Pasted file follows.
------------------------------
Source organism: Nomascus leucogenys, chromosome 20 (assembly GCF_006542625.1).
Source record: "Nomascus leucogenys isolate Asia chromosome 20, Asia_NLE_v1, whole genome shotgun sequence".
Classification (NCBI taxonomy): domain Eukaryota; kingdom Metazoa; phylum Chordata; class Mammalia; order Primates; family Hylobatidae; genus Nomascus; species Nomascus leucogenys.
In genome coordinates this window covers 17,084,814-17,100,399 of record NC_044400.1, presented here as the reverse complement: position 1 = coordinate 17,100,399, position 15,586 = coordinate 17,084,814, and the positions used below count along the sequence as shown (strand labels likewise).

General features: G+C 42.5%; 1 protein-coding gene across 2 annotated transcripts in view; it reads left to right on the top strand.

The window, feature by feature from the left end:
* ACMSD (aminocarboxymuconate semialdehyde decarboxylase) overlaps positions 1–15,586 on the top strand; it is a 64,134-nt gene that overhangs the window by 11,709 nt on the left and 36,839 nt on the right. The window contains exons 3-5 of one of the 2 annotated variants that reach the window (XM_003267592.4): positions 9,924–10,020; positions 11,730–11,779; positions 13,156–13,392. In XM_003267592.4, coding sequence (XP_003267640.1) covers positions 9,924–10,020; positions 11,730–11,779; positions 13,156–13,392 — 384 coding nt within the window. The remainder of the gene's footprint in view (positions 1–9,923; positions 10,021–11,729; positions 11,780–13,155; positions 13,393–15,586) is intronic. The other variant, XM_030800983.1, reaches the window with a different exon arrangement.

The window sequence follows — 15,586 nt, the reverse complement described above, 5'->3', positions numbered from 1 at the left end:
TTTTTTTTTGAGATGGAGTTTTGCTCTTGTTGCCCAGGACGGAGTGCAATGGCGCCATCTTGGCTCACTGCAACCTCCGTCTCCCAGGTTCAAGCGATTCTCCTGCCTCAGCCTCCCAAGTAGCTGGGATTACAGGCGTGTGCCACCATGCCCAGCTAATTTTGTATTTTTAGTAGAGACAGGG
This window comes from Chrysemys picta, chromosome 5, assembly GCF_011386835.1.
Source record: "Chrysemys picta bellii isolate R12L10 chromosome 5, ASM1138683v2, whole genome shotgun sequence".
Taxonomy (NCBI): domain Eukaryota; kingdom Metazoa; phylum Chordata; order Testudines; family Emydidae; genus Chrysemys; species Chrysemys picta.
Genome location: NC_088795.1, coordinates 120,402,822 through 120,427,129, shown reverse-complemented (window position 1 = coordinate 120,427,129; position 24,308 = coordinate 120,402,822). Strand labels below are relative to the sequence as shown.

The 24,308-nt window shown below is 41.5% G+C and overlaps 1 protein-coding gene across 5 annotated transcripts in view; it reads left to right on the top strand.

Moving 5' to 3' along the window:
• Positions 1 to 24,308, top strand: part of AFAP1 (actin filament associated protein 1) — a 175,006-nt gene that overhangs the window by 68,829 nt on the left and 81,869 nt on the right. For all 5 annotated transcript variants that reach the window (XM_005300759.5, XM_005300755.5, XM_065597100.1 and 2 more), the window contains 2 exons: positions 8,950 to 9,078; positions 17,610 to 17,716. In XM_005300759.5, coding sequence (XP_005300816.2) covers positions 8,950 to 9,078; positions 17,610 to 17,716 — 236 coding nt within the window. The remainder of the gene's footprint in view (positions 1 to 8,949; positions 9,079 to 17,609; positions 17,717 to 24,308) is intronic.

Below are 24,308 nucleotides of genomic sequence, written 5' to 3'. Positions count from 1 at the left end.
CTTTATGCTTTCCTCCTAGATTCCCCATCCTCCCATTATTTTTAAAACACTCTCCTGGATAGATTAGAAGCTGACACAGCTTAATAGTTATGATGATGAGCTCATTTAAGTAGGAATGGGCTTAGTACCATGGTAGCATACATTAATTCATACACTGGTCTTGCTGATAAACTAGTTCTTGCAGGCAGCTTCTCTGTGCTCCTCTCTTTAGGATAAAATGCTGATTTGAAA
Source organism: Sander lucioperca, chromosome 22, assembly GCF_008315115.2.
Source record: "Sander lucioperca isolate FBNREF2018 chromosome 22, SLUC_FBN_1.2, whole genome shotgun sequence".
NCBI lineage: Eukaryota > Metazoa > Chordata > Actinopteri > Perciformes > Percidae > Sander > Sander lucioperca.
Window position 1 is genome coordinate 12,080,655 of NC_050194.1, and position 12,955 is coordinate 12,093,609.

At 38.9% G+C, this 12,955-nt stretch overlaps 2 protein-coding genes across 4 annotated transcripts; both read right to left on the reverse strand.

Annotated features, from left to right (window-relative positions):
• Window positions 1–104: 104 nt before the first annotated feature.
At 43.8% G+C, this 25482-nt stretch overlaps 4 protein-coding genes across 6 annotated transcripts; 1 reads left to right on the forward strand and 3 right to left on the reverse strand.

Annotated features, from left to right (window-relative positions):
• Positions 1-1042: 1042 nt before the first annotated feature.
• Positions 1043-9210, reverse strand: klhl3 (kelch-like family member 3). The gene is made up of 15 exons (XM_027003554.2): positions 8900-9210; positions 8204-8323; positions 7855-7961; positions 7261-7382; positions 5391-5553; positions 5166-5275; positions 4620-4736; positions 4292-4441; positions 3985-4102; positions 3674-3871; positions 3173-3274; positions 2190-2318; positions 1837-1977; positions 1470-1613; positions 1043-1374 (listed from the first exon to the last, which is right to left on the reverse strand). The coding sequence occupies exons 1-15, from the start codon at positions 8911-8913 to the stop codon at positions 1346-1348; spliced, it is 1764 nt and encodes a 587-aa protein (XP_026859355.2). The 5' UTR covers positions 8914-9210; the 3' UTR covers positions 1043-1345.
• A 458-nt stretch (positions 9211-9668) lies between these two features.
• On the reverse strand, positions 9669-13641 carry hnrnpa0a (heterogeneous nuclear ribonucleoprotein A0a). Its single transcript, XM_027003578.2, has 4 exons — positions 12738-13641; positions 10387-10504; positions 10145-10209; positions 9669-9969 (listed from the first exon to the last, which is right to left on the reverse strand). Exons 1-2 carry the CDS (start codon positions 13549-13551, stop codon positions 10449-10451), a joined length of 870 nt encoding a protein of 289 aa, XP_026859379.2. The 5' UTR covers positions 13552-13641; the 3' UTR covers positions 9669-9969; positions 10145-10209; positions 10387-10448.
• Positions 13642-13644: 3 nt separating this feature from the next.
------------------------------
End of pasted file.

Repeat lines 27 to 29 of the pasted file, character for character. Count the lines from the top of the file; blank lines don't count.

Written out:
Annotated features, from left to right (window-relative positions):
• Positions 1-1042: 1042 nt before the first annotated feature.
• Positions 1043-9210, reverse strand: klhl3 (kelch-like family member 3). The gene is made up of 15 exons (XM_027003554.2): positions 8900-9210; positions 8204-8323; positions 7855-7961; positions 7261-7382; positions 5391-5553; positions 5166-5275; positions 4620-4736; positions 4292-4441; positions 3985-4102; positions 3674-3871; positions 3173-3274; positions 2190-2318; positions 1837-1977; positions 1470-1613; positions 1043-1374 (listed from the first exon to the last, which is right to left on the reverse strand). The coding sequence occupies exons 1-15, from the start codon at positions 8911-8913 to the stop codon at positions 1346-1348; spliced, it is 1764 nt and encodes a 587-aa protein (XP_026859355.2). The 5' UTR covers positions 8914-9210; the 3' UTR covers positions 1043-1345.